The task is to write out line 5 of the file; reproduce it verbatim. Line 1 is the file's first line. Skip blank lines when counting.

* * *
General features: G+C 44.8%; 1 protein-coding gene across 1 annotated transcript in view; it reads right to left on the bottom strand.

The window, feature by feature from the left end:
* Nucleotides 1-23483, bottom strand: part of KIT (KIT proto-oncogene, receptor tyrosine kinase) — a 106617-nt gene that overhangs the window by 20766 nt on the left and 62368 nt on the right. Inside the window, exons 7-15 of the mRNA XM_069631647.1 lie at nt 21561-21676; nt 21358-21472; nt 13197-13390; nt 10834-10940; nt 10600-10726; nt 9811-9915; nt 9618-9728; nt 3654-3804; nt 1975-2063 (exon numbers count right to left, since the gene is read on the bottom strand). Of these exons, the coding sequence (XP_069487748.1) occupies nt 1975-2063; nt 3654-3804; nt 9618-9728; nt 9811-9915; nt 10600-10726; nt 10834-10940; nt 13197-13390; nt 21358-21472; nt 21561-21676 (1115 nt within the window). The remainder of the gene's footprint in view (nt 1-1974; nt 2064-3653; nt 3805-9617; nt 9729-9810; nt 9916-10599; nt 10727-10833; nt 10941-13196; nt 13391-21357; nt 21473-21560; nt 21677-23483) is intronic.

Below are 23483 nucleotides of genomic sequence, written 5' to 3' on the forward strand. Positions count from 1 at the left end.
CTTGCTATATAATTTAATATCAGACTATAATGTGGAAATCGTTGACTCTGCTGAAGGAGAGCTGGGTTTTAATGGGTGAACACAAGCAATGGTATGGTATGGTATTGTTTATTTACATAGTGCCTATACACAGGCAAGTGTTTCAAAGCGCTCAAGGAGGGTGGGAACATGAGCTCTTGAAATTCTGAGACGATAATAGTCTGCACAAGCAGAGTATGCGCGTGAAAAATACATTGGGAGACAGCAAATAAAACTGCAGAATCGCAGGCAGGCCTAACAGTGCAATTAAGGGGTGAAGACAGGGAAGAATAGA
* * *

CTTGCTATATAATTTAATATCAGACTATAATGTGGAAATCGTTGACTCTGCTGAAGGAGAGCTGGGTTTTAATGGGTGAACACAAGCAATGGTATGGTATGGTATTGTTTATTTACATAGTGCCTATACACAGGCAAGTGTTTCAAAGCGCTCAAGGAGGGTGGGAACATGAGCTCTTGAAATTCTGAGACGATAATAGTCTGCACAAGCAGAGTATGCGCGTGAAAAATACATTGGGAGACAGCAAATAAAACTGCAGAATCGCAGGCAGGCCTAACAGTGCAATTAAGGGGTGAAGACAGGGAAGAATAGA